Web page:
Amador Valenzuela is Founder & Creative Director of Black Book Studio. Black Book Studio is a creative studio focused on design & animation for the entertainment, advertising, and independent entrepreneur communities.
Black Book recently used HDR Light Studio for lighting the opening shots in the movie John Wick 2. We got in touch to find out more about Amador’s history in 3D, the tools he uses, and how HDR Light Studio was used for John Wick 2.
Amador, how did you get started in 3D?
I’ve always had a passion for drawing and painting, and I knew I wanted to work in a creative field when I grew up. In high school, I took scenic design classes where we built sets for plays. It taught me how to work in a team environment which I loved. 3D seemed to be a mixture of those traditional mediums taken to the next level. I figured demand for that kind of work would only grow over time, so I made a strategic decision to study “computer animation” in College.
What is your chosen 3D software set up and why?
It changes with the times. Not too long ago I was using 3ds Max and rendering with V-Ray on a ten blade CPU render farm. More recently, I’ve switched to a GPU workflow using C4D plus Redshift & Octane as my render engines. As soon as Arnold releases a GPU version, I’ll probably try that out next. Beyond that, I own a few Greyscalegorilla plugins, X-particles and I just recently fell in love with HDR Light Studio.
The reason for using any particular piece of software boils down to what my needs are within the project that I’m working on at the time. Ultimately, I use tools that make my life easier and help me create high-level content for my clients.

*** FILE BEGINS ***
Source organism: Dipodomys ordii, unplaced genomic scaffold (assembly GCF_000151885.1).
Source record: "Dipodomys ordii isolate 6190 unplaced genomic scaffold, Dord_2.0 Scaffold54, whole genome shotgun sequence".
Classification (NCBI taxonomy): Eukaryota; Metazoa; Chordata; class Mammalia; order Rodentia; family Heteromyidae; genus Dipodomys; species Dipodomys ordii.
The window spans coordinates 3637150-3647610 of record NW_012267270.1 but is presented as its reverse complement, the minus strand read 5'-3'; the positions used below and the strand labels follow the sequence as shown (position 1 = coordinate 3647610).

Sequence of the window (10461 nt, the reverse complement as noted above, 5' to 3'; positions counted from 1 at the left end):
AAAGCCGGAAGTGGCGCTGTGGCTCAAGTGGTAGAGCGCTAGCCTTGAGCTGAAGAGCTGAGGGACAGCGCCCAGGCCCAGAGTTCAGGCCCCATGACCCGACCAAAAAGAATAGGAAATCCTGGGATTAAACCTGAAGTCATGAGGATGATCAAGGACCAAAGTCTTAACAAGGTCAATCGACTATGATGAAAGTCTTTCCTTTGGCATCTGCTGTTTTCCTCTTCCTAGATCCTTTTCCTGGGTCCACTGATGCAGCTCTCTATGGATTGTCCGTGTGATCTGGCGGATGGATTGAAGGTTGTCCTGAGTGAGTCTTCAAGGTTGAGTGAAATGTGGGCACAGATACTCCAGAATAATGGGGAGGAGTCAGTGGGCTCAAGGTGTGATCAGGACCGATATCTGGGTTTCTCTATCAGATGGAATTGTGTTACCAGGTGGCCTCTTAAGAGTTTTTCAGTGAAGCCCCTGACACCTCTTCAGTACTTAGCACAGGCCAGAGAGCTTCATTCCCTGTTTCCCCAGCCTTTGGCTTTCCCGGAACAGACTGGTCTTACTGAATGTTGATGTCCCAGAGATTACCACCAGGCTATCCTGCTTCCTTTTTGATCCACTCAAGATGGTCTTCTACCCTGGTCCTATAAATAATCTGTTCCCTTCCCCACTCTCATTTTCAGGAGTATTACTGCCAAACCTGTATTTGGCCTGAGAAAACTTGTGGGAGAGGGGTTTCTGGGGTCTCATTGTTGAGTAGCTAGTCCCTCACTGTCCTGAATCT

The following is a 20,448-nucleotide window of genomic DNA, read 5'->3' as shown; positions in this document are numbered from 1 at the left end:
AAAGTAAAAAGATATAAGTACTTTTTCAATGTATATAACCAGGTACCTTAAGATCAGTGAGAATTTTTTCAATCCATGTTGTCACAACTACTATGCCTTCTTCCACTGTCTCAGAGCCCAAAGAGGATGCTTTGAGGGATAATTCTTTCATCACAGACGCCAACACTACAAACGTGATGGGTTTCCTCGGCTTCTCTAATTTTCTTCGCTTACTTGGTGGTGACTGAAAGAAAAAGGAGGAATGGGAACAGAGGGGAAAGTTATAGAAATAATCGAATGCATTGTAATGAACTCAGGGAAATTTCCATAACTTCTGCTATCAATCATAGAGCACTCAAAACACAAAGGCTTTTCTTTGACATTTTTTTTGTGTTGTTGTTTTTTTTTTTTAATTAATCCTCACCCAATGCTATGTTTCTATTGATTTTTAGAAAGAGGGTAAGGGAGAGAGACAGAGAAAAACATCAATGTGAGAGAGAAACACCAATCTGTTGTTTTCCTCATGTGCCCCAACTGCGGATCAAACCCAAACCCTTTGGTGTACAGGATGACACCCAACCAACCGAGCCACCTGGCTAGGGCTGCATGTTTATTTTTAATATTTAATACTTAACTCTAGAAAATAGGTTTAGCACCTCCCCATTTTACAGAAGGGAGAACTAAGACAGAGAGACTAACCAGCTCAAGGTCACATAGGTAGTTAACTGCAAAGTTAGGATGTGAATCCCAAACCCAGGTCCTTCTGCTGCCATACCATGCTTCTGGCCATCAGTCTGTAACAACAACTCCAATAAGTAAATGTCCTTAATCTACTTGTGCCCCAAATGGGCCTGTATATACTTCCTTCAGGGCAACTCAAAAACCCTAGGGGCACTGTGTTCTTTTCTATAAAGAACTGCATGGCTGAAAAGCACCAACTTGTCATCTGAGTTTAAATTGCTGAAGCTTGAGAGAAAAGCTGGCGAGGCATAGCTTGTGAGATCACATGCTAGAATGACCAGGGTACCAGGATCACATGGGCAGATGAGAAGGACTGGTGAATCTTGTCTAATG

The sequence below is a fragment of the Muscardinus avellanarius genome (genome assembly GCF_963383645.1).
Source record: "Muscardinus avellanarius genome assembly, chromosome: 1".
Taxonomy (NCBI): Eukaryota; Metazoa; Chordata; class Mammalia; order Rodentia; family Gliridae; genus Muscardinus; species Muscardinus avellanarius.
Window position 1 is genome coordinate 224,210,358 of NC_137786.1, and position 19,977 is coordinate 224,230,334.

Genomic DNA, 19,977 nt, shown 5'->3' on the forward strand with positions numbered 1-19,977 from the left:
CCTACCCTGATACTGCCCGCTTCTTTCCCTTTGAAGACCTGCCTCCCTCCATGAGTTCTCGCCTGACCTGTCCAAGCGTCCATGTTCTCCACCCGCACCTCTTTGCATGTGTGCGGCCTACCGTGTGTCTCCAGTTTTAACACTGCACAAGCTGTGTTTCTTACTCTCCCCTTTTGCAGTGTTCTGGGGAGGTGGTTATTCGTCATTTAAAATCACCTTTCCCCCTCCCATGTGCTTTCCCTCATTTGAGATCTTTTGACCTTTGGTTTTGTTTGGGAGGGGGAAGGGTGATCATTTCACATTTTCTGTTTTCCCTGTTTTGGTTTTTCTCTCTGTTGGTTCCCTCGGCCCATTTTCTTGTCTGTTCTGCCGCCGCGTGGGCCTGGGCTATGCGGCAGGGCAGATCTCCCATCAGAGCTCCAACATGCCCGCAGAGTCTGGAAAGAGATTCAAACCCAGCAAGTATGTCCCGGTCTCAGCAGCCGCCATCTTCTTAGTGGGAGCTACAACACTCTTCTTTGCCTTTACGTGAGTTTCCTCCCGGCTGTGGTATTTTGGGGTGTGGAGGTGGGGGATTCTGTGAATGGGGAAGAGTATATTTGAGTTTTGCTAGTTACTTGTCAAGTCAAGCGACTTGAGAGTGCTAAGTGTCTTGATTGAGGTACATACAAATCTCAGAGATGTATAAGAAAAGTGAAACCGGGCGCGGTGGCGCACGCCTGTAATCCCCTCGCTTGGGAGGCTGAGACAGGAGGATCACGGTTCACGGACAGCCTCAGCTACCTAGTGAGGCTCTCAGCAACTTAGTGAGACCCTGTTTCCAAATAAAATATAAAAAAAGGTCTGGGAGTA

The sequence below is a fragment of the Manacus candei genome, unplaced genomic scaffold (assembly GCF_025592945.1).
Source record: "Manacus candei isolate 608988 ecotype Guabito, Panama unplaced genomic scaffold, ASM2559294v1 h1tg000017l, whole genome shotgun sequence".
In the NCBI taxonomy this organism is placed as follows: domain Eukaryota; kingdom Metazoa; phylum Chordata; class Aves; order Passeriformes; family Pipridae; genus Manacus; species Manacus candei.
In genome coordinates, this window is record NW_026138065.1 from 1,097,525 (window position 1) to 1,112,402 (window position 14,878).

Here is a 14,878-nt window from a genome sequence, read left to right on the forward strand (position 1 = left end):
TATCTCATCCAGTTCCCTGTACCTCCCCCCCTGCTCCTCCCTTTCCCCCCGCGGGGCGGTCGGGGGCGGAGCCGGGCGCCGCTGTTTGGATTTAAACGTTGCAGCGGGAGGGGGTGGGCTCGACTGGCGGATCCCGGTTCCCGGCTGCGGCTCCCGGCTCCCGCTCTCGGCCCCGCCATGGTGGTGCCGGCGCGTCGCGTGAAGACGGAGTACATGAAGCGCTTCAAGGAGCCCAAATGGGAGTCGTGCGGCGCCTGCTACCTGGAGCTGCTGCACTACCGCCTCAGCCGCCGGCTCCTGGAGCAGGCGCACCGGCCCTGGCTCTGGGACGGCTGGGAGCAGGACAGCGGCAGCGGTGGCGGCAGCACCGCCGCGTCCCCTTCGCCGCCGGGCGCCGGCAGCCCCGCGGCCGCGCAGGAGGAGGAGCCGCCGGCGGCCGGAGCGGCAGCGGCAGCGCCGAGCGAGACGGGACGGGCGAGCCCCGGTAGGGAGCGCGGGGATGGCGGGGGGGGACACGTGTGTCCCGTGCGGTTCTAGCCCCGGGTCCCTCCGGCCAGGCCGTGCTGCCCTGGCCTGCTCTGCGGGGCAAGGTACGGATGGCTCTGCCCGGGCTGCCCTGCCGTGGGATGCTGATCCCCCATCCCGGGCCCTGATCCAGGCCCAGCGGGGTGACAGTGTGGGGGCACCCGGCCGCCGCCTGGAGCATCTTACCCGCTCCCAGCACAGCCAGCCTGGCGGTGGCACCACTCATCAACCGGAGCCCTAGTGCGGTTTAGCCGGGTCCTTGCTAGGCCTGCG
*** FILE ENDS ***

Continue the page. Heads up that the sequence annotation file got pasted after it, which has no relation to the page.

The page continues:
Please can you tell us more about the John Wick 2 project?
I run a small design and animation boutique called Black Book Studio. Most of the work I do is Direct to Client, but I sometimes partner up with other studios on projects that I wouldn’t normally have access to. Filmograph is one of those studios. They specialize in feature film work focusing on titles and VFX. Aaron Becker and Seth Kleinberg (Owners and EP and CD, respectively) are close friends of mine. They created the opening credits for the original John Wick movie. When it was time to work on the sequel Aaron, and Seth asked if I’d be interested in collaborating on it. I was a huge fan of the first film, so I was very excited to get the call. I worked on the design boards and we animated the final sequence together using Cinema 4D and Octane. The titles appear right after the intense action sequence at the start of the film. It was a great experience, and a lot of fun to work on.
What were the main challenges on this project?
The Director wanted us to work with CAD models of the marker and coins the assassins use in the movie. The initial direction was to create a montage showing blood on the objects leading up to the opening of the final marker which revealed the main title. We didn’t have the time needed to simulate CG liquid so we had to find creative ways to animate blood splattering. We ended up using morph targets to fake a single slow-motion splatter on one of the shots which worked out well.
Another problem we encountered is that the CAD models were unusable. The geometry was corrupted, so we had to call a favor from our friend Justin Reed who was able to run it through Z-Brush and clean up the geometry before I started work on the look development. Beyond that, it was just a matter of getting the right amount of grit and texture in the shaders. We did a few rounds with the director to make sure the coins and marker were ready for the big screen.
Are there particular challenges that HDR Light Studio helped to address?